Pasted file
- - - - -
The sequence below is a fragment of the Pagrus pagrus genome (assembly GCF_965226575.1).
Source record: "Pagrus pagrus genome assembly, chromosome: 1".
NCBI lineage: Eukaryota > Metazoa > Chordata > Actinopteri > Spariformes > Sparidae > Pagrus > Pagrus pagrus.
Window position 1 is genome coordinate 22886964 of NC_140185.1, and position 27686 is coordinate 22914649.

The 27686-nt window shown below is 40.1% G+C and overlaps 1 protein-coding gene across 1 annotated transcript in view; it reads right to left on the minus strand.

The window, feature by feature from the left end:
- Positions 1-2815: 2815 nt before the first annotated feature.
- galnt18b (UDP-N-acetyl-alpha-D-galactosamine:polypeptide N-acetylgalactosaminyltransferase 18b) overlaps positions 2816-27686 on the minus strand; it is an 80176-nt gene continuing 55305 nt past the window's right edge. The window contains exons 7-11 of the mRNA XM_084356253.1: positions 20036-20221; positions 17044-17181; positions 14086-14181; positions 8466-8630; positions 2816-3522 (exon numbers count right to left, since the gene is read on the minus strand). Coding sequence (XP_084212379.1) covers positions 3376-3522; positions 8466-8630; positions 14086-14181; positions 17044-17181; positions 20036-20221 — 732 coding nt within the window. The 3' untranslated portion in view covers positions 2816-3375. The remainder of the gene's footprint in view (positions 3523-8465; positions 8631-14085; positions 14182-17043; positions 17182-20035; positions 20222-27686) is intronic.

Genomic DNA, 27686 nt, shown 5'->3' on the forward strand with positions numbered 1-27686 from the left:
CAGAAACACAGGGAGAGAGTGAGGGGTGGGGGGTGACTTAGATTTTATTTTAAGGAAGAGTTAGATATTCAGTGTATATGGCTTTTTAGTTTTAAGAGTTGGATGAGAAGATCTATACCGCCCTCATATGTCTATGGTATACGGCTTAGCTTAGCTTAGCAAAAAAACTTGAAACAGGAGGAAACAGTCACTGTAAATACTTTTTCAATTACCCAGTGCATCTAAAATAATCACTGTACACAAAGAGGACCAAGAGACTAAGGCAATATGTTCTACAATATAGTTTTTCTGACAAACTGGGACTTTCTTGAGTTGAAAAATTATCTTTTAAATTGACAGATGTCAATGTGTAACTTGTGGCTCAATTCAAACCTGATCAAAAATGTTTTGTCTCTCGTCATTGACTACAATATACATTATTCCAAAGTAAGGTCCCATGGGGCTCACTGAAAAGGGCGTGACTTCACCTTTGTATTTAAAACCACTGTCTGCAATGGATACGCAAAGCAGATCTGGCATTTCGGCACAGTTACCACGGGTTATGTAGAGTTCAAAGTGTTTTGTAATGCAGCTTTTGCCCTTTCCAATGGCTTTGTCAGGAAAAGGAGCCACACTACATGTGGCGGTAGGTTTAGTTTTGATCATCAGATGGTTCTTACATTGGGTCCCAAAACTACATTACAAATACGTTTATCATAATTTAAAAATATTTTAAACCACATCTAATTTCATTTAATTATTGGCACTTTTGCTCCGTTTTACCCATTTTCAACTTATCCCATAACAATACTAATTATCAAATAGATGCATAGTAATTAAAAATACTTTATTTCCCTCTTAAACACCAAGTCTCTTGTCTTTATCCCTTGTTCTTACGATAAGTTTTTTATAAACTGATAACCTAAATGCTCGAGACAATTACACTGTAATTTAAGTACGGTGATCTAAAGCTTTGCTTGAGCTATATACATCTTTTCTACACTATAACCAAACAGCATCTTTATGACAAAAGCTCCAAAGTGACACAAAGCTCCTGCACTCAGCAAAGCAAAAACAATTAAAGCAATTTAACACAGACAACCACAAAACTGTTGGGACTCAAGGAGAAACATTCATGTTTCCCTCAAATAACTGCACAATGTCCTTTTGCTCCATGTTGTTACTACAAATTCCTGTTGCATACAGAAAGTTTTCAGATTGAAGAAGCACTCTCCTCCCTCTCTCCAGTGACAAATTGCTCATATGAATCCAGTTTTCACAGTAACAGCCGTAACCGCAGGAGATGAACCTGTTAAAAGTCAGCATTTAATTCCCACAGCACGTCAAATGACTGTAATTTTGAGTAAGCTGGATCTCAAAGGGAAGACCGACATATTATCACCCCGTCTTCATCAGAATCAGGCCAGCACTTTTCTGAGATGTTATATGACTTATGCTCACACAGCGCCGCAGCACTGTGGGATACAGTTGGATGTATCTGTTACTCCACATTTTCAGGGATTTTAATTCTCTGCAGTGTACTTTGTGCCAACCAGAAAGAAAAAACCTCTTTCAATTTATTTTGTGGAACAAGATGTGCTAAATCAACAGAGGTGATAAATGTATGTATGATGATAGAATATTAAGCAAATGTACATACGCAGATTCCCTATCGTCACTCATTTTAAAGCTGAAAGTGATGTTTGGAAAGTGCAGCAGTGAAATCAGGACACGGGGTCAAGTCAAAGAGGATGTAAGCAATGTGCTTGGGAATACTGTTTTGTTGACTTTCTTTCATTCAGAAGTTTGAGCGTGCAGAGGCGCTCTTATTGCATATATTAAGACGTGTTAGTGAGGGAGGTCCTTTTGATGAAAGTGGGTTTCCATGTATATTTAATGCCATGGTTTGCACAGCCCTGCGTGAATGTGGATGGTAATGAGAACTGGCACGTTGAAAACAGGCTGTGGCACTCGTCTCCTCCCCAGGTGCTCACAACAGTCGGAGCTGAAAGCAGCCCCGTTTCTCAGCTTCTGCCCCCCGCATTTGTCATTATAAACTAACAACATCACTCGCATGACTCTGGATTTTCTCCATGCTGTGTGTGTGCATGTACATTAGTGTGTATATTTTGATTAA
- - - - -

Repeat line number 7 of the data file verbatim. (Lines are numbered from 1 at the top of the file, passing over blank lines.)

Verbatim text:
- Positions 1-2815: 2815 nt before the first annotated feature.